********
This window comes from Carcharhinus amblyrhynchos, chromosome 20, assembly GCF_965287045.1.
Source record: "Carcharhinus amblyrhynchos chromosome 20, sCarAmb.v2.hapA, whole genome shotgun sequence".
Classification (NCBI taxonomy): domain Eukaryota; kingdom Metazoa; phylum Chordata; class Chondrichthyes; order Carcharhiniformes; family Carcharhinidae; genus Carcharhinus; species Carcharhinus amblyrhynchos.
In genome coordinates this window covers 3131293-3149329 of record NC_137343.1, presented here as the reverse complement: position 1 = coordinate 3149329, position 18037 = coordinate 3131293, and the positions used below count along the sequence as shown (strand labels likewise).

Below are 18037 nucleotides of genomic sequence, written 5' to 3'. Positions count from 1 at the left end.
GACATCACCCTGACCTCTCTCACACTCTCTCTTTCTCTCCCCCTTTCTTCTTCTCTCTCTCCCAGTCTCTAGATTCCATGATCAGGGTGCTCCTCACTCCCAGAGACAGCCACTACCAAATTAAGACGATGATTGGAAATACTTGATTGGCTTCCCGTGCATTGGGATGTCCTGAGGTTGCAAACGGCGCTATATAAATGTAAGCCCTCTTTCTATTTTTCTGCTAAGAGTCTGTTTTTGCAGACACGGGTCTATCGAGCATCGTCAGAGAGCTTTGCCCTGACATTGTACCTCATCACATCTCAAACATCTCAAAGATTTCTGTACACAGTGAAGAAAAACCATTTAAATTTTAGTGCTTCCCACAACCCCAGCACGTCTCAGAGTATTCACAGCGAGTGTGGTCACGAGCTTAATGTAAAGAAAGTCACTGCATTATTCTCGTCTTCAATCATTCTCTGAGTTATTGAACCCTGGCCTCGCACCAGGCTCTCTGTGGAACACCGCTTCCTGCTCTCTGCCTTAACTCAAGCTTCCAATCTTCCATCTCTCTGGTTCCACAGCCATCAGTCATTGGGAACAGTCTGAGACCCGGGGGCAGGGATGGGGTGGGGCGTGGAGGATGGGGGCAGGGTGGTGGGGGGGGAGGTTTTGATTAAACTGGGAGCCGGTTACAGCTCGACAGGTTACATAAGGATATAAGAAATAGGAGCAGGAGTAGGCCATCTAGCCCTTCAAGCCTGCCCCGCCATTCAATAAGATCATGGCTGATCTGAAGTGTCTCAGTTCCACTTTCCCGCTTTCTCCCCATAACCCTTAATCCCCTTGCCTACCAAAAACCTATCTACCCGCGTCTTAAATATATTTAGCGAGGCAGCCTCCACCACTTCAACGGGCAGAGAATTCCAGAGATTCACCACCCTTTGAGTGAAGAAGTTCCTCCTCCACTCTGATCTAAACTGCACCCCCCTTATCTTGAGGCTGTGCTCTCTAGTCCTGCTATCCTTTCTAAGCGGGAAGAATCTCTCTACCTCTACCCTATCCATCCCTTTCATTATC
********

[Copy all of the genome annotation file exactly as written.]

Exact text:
This window comes from Carcharhinus amblyrhynchos, chromosome 20, assembly GCF_965287045.1.
Source record: "Carcharhinus amblyrhynchos chromosome 20, sCarAmb.v2.hapA, whole genome shotgun sequence".
Classification (NCBI taxonomy): domain Eukaryota; kingdom Metazoa; phylum Chordata; class Chondrichthyes; order Carcharhiniformes; family Carcharhinidae; genus Carcharhinus; species Carcharhinus amblyrhynchos.
In genome coordinates this window covers 3131293-3149329 of record NC_137343.1, presented here as the reverse complement: position 1 = coordinate 3149329, position 18037 = coordinate 3131293, and the positions used below count along the sequence as shown (strand labels likewise).

Below are 18037 nucleotides of genomic sequence, written 5' to 3'. Positions count from 1 at the left end.
GACATCACCCTGACCTCTCTCACACTCTCTCTTTCTCTCCCCCTTTCTTCTTCTCTCTCTCCCAGTCTCTAGATTCCATGATCAGGGTGCTCCTCACTCCCAGAGACAGCCACTACCAAATTAAGACGATGATTGGAAATACTTGATTGGCTTCCCGTGCATTGGGATGTCCTGAGGTTGCAAACGGCGCTATATAAATGTAAGCCCTCTTTCTATTTTTCTGCTAAGAGTCTGTTTTTGCAGACACGGGTCTATCGAGCATCGTCAGAGAGCTTTGCCCTGACATTGTACCTCATCACATCTCAAACATCTCAAAGATTTCTGTACACAGTGAAGAAAAACCATTTAAATTTTAGTGCTTCCCACAACCCCAGCACGTCTCAGAGTATTCACAGCGAGTGTGGTCACGAGCTTAATGTAAAGAAAGTCACTGCATTATTCTCGTCTTCAATCATTCTCTGAGTTATTGAACCCTGGCCTCGCACCAGGCTCTCTGTGGAACACCGCTTCCTGCTCTCTGCCTTAACTCAAGCTTCCAATCTTCCATCTCTCTGGTTCCACAGCCATCAGTCATTGGGAACAGTCTGAGACCCGGGGGCAGGGATGGGGTGGGGCGTGGAGGATGGGGGCAGGGTGGTGGGGGGGGAGGTTTTGATTAAACTGGGAGCCGGTTACAGCTCGACAGGTTACATAAGGATATAAGAAATAGGAGCAGGAGTAGGCCATCTAGCCCTTCAAGCCTGCCCCGCCATTCAATAAGATCATGGCTGATCTGAAGTGTCTCAGTTCCACTTTCCCGCTTTCTCCCCATAACCCTTAATCCCCTTGCCTACCAAAAACCTATCTACCCGCGTCTTAAATATATTTAGCGAGGCAGCCTCCACCACTTCAACGGGCAGAGAATTCCAGAGATTCACCACCCTTTGAGTGAAGAAGTTCCTCCTCCACTCTGATCTAAACTGCACCCCCCTTATCTTGAGGCTGTGCTCTCTAGTCCTGCTATCCTTTCTAAGCGGGAAGAATCTCTCTACCTCTACCCTATCCATCCCTTTCATTATC